14.3.2 Eligibility for Financial Aid, Practice and Competition—Nonqualifiers. 188.8.131.52 Nonqualifier. A nonqualifier is a student who has not graduated from high school or who, at the time specified in the regulation (see Bylaw 14.3), did not present the core-curriculum grade-point average and/ or SAT/ACT score required for a qualifier or an academic redshirt. (Revised: 10/27/11, 4/26/12 effective 8/1/16 for student-athletes initially enrolling full time in a collegiate institution on or after 8/1/16) 184.108.40.206.1 Eligibility for Aid, Practice and Competition. An entering freshman with no previous college attendance who was a nonqualifier at the time of enrollment in a Division I institution shall not be eligible for competition or practice during the first academic year of residence. However, such a student shall be eligible for nonathletics institutional financial aid that is not from an athletics source and is based on financial need only, consistent with institutional and conference regulations. (Revised: 1/10/95 effective 8/1/96)
Sound advice RR.May not is purely speculation at this point in time just so we set the record straight. Until we get official word that is all it is
I fully expect Coach Frost to address roster moves when Fall Camp gets underway. Until that happens we need to be very careful posting rumors/speculation as many folks take it as fact.
MyBraska don't take this wrong me quoting you. I just choose one of the posts to bring out my point or my question. My question is....does anyone else have any concern about so many posts referencing a learning disability that hasn't been publicly diagnosed?I am very happy for Maurice, and know he will be in good hands at NU if he is LD.
My wife has dyslexia, and one of my grandsons has a similar condition. The differences in how my wife was treated in the 60s and how my grandson is treated now are night and day. My 15 year-old grandson was just named "Academic All-American" by USA Fencing.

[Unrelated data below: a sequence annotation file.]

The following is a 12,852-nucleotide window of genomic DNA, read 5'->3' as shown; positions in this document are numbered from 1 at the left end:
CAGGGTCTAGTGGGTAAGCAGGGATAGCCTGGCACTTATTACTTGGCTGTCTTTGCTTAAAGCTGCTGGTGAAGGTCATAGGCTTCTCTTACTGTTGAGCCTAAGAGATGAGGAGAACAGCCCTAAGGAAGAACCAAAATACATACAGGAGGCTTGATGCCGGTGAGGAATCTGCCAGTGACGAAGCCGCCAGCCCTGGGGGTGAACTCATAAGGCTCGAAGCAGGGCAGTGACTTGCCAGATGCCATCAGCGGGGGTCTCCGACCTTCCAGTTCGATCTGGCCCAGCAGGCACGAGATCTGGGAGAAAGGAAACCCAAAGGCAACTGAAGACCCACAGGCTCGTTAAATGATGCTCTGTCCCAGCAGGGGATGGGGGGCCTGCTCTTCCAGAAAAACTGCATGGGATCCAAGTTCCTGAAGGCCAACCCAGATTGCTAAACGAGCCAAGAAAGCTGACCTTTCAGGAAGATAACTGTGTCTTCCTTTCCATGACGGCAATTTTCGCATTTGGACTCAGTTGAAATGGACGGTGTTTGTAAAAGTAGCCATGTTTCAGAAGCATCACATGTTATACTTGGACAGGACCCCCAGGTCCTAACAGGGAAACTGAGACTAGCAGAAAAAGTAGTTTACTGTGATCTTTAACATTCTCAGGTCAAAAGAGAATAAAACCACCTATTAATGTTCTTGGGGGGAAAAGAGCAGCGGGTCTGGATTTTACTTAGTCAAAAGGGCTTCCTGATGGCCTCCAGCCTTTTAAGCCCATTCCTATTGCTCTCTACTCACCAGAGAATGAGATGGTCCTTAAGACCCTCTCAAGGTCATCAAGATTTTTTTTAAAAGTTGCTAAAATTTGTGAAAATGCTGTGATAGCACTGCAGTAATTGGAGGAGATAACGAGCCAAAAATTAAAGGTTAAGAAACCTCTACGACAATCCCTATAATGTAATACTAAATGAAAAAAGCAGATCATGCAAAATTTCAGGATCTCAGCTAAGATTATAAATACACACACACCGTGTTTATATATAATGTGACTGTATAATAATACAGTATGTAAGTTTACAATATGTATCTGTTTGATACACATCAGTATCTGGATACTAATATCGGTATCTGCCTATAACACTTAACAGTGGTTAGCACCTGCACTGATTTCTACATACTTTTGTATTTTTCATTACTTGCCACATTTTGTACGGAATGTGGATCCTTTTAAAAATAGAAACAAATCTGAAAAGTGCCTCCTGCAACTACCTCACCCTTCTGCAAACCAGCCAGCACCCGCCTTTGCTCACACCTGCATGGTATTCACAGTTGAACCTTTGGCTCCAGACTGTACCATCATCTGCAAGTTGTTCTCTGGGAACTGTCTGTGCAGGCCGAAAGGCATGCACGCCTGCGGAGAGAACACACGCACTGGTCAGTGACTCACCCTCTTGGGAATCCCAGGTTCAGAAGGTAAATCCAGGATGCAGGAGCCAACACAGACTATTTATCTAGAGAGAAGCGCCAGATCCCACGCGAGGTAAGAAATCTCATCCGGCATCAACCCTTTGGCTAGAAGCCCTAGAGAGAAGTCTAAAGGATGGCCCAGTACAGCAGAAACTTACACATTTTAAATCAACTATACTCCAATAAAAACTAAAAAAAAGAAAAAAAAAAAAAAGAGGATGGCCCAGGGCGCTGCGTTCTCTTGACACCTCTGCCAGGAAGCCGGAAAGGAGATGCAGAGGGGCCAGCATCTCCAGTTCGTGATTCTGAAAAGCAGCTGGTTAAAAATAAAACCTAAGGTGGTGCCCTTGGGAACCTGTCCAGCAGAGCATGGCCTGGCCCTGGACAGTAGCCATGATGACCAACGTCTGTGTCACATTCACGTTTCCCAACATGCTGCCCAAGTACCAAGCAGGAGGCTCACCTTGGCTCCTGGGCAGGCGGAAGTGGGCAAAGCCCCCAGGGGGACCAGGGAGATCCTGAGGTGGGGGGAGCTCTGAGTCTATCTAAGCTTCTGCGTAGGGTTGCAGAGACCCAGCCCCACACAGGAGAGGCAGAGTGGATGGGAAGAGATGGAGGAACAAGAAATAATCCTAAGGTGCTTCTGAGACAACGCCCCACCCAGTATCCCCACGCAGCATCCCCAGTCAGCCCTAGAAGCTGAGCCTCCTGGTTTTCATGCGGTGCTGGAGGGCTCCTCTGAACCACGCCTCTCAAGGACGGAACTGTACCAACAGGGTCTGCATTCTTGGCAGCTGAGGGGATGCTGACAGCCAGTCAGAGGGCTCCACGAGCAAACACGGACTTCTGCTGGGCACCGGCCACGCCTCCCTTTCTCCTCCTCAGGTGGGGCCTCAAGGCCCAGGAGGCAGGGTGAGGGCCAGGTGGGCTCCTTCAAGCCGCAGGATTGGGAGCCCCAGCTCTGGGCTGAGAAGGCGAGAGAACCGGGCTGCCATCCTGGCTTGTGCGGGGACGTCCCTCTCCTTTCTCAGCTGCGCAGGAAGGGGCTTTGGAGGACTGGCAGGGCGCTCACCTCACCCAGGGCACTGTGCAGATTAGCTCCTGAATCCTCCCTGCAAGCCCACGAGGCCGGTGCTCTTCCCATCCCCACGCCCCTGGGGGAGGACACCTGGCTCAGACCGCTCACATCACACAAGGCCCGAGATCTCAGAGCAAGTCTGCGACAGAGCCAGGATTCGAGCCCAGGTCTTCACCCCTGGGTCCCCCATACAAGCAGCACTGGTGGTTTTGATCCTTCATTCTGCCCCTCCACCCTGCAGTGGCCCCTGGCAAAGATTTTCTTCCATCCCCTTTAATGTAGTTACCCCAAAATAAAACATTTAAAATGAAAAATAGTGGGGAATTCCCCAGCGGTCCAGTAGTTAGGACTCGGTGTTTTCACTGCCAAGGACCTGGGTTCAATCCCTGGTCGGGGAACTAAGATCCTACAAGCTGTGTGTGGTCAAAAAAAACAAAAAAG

In my last 20 years of college teaching, I was at a school with a very good department that assisted LD students. Only one of the many students I had who were designated LD was, in my opinion, gaming the system. I know I had no problem helping with their accommodations, including my reading the tests to a Marine who had PTSD acquired during his service in Iraq. I never heard complaints from any of my colleagues. Personally, I am delighted that schools have recognized how to help.
Knock yourself out.Solesfr, looks like somebody is speaking in tongues. It is only valid if somebody can interpret it. So....
14.3.1 says you must meet the 14.3 qualifications (not included) to qualify for money, practice and play.
220.127.116.11 (and preceding verbiage says) to be an academic redshirt you must graduate take 16 hours and meet some sort of sliding scale, then you get money and practice but still cannot play.
It does appear that the cannot play rule probably does trump the new 4 game allowance. I would want to see how the new rule is worded before attempting to interpret tongues again.
To the next poster, who will say I interpreted this all wrong, I say, you are probably right. Enjoy.